Don't Catcall Me

by Christine Burke
Originally Published: 
DmitriMaruta / iStock

It’s a familiar scene played out near construction sites all across the country: A strong, confident woman walks by a group of workers only to hear a litany of whistles, catcalls, and comments about her appearance. She is then left to make a split-second decision as to how to respond.

Does she give them the finger and tell them to go screw? Does she flip her hair and sashay away so they can enjoy the view as she walks away? Or, does she stop, lock eyes with her admirer, languidly walk over to him, stroke his beefcake muscles, and say, “Hey, big boy, you wanna? I’m game if you are, sweet cheeks”? My guess is that if she did call his bluff, that catcalling beefcake would clam up real quick, am I right?

I don’t want to brag, but I’ve seen some catcalling sent my way on occasion, and I have to admit, I’m confused by such a display. I have never understood the merit behind a man yelling compliments at a woman he’s never met. I don’t know if it’s because I don’t hang out with men who hoot like an owl when an independent woman walks within their view, but I always wonder what these men are expecting to accomplish exactly with their childish attempt at attention. Do they think that when I hear their whistle of appreciation I’ll get hot and horny and beg them to release me of my sexual tension?

Because, uh, no effing way, dudes.

I have a pretty confident personality, and as such, I don’t need to hear validation in the form of a whistle from some random man on the street who thinks my legs “look fine, mama.” Yes, I know how great my legs look, thank you very much. I’ve spent about 900 hours on a bike to nowhere in spin class to get them to look this strong and able, mister.

Usually, when a man tries to get my attention, I’m struck with the urge to remind my stranger suitor that I can and will kick his catcalling ass if he licks his lips at me in that way again. But then, that wouldn’t be very ladylike, now would it?

As I walked down the streets of New York City with my 9-year-old recently, I was disgusted to see several men wink, lick their lips, or call out their appreciation for my physical attributes as I walked by. A stranger gentleman in Starbucks even offered to “buy me more than just a cup of coffee, if you know what I mean, sweetie pie.” I’m guessing he didn’t mean that he’d spring for that giant Rice Krispies treat in the display case, but I can’t be sure. And when I looked at him and told him to back off, with my daughter’s hazel eyes watching me, wide-eyed, he was relentless with his pursuit. He muttered, “I was just trying to be nice, baby,” and I instantly went Janet Jackson on his unsuspecting ass. I was nasty all right, but not in the ways he’d hoped when he first opened his mouth.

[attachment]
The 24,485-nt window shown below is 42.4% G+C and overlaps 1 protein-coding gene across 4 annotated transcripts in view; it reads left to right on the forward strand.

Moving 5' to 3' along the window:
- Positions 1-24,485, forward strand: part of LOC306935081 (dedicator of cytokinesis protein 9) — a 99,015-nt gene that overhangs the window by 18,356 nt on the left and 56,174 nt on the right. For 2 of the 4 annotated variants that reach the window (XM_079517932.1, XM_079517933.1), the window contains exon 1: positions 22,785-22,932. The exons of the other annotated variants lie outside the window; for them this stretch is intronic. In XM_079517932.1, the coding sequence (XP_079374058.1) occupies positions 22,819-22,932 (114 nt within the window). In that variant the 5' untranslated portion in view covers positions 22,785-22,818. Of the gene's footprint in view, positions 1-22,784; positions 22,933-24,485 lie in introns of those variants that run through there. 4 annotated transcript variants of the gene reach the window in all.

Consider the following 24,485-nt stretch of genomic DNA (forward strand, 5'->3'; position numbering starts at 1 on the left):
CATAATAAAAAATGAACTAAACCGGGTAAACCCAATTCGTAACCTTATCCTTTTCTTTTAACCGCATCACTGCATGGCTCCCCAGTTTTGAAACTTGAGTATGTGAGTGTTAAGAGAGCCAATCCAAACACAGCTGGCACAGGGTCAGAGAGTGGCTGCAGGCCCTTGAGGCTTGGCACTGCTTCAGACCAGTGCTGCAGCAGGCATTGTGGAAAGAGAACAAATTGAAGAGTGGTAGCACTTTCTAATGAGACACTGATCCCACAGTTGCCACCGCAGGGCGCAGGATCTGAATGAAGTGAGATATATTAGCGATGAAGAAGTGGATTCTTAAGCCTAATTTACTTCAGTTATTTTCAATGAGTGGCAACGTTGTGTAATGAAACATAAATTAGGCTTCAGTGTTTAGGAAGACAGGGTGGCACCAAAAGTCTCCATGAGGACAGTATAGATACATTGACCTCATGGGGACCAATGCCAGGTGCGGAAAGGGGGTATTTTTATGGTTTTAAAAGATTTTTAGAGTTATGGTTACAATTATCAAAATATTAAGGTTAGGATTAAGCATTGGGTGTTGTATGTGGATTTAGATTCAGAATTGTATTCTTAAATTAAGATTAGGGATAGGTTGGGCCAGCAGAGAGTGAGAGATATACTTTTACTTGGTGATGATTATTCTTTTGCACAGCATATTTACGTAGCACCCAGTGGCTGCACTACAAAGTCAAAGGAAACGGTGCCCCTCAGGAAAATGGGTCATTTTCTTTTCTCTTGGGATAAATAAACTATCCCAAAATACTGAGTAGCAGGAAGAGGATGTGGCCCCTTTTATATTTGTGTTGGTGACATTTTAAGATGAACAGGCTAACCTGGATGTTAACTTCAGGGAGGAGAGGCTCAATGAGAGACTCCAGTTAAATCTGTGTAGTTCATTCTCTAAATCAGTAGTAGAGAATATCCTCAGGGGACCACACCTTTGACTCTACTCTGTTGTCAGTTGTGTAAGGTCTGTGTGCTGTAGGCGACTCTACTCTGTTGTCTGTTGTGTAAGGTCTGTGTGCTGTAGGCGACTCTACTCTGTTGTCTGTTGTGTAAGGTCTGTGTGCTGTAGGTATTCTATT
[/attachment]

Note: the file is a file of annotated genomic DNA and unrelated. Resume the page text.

Everywhere women go, we are besieged with comments about our appearance. Whether it’s a whistle because a man likes the cleavage a woman is displaying or a jerk with a disparaging remark about the junk in a mom’s trunk, women are forced to endure on the spot objectification and degradation of their bodies. It’s disgusting, and guys, if you are reading: Catcalling is the least likely action that will get a woman to ravage your probably small penises. We don’t like catcalling, whistling, or hooting so just stop it right now, OK?

Perhaps my least favorite show of appreciation from male strangers is when I’m on a run. I’m usually in the zone, listening to music, and trying to avoid getting mowed over by drivers who hate runners (you know who you are, haters). When a man I don’t know honks and gestures lasciviously, it knocks my concentration off-kilter, and suddenly, my run is dangerous. I wind up stopping on the side of the road with a bewildered, “Who, me?” look on my face and I have to pray that I don’t get creamed by a granny with a lead foot as I get my head back in the game.

So, guys, while I can appreciate that the sight of a female runner’s tight, Lycra-covered ass has brought you to such a frenzy that you have to honk your arousal at us, please understand that it only causes us to jump in a ditch because we think we are about to get hit by a car. I can promise you that when I give you the finger as you drive away, it’s definitely not to be construed as an open invitation to my bedroom.

One of these days, I really will call a catcaller’s bluff. And when I do, I’m going to press my pendulous mom funbags right next to his sweaty work clothes, and I’m going to whisper in his ear, “You know what really makes me horny, sweet cheeks? The thought of you emptying my dishwasher and folding my laundry. Come on, let’s go, hot stuff, my toilets aren’t going to clean themselves.”

That’s my version of talking dirty, gentlemen.

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